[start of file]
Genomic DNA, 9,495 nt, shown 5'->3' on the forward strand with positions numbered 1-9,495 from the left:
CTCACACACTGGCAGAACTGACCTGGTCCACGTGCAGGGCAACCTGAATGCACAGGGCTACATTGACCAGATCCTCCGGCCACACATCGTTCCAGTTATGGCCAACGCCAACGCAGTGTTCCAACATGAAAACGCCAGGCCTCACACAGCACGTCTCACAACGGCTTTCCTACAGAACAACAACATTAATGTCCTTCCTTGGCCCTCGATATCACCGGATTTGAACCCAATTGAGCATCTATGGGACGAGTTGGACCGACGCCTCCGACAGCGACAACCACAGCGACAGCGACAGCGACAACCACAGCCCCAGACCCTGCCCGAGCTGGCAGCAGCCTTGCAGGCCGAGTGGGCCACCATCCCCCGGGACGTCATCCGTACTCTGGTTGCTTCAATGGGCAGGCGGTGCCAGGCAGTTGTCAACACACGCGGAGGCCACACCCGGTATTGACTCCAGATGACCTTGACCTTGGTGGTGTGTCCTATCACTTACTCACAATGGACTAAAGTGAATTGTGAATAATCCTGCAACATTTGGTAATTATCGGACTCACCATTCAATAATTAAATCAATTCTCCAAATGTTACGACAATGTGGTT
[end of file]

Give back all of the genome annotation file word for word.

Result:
Genomic DNA, 9,495 nt, shown 5'->3' on the forward strand with positions numbered 1-9,495 from the left:
CTCACACACTGGCAGAACTGACCTGGTCCACGTGCAGGGCAACCTGAATGCACAGGGCTACATTGACCAGATCCTCCGGCCACACATCGTTCCAGTTATGGCCAACGCCAACGCAGTGTTCCAACATGAAAACGCCAGGCCTCACACAGCACGTCTCACAACGGCTTTCCTACAGAACAACAACATTAATGTCCTTCCTTGGCCCTCGATATCACCGGATTTGAACCCAATTGAGCATCTATGGGACGAGTTGGACCGACGCCTCCGACAGCGACAACCACAGCGACAGCGACAGCGACAACCACAGCCCCAGACCCTGCCCGAGCTGGCAGCAGCCTTGCAGGCCGAGTGGGCCACCATCCCCCGGGACGTCATCCGTACTCTGGTTGCTTCAATGGGCAGGCGGTGCCAGGCAGTTGTCAACACACGCGGAGGCCACACCCGGTATTGACTCCAGATGACCTTGACCTTGGTGGTGTGTCCTATCACTTACTCACAATGGACTAAAGTGAATTGTGAATAATCCTGCAACATTTGGTAATTATCGGACTCACCATTCAATAATTAAATCAATTCTCCAAATGTTACGACAATGTGGTT